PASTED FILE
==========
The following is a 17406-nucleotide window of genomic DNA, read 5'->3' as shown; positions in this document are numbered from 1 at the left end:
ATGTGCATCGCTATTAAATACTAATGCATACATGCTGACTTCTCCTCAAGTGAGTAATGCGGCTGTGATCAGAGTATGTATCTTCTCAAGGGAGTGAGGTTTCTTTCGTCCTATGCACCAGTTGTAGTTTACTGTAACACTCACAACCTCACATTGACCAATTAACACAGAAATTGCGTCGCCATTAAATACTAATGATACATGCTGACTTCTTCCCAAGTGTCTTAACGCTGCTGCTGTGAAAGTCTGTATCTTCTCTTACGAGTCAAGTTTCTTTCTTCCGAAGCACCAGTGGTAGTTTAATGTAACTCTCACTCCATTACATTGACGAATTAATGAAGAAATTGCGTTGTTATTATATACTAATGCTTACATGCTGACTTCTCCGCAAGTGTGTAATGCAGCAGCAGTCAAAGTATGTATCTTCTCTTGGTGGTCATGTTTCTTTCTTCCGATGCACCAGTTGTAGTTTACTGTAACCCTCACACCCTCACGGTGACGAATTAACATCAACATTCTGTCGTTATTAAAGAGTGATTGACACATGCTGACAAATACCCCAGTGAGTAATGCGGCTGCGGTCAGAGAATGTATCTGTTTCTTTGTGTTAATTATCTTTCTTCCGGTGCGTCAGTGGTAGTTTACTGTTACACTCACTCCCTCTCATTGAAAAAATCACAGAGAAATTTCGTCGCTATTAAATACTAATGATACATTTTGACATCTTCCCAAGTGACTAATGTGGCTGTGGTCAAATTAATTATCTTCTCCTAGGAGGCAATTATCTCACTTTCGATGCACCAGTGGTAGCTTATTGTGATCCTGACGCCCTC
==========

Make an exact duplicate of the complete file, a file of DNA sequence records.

The following is a 17406-nucleotide window of genomic DNA, read 5'->3' as shown; positions in this document are numbered from 1 at the left end:
ATGTGCATCGCTATTAAATACTAATGCATACATGCTGACTTCTCCTCAAGTGAGTAATGCGGCTGTGATCAGAGTATGTATCTTCTCAAGGGAGTGAGGTTTCTTTCGTCCTATGCACCAGTTGTAGTTTACTGTAACACTCACAACCTCACATTGACCAATTAACACAGAAATTGCGTCGCCATTAAATACTAATGATACATGCTGACTTCTTCCCAAGTGTCTTAACGCTGCTGCTGTGAAAGTCTGTATCTTCTCTTACGAGTCAAGTTTCTTTCTTCCGAAGCACCAGTGGTAGTTTAATGTAACTCTCACTCCATTACATTGACGAATTAATGAAGAAATTGCGTTGTTATTATATACTAATGCTTACATGCTGACTTCTCCGCAAGTGTGTAATGCAGCAGCAGTCAAAGTATGTATCTTCTCTTGGTGGTCATGTTTCTTTCTTCCGATGCACCAGTTGTAGTTTACTGTAACCCTCACACCCTCACGGTGACGAATTAACATCAACATTCTGTCGTTATTAAAGAGTGATTGACACATGCTGACAAATACCCCAGTGAGTAATGCGGCTGCGGTCAGAGAATGTATCTGTTTCTTTGTGTTAATTATCTTTCTTCCGGTGCGTCAGTGGTAGTTTACTGTTACACTCACTCCCTCTCATTGAAAAAATCACAGAGAAATTTCGTCGCTATTAAATACTAATGATACATTTTGACATCTTCCCAAGTGACTAATGTGGCTGTGGTCAAATTAATTATCTTCTCCTAGGAGGCAATTATCTCACTTTCGATGCACCAGTGGTAGCTTATTGTGATCCTGACGCCCTC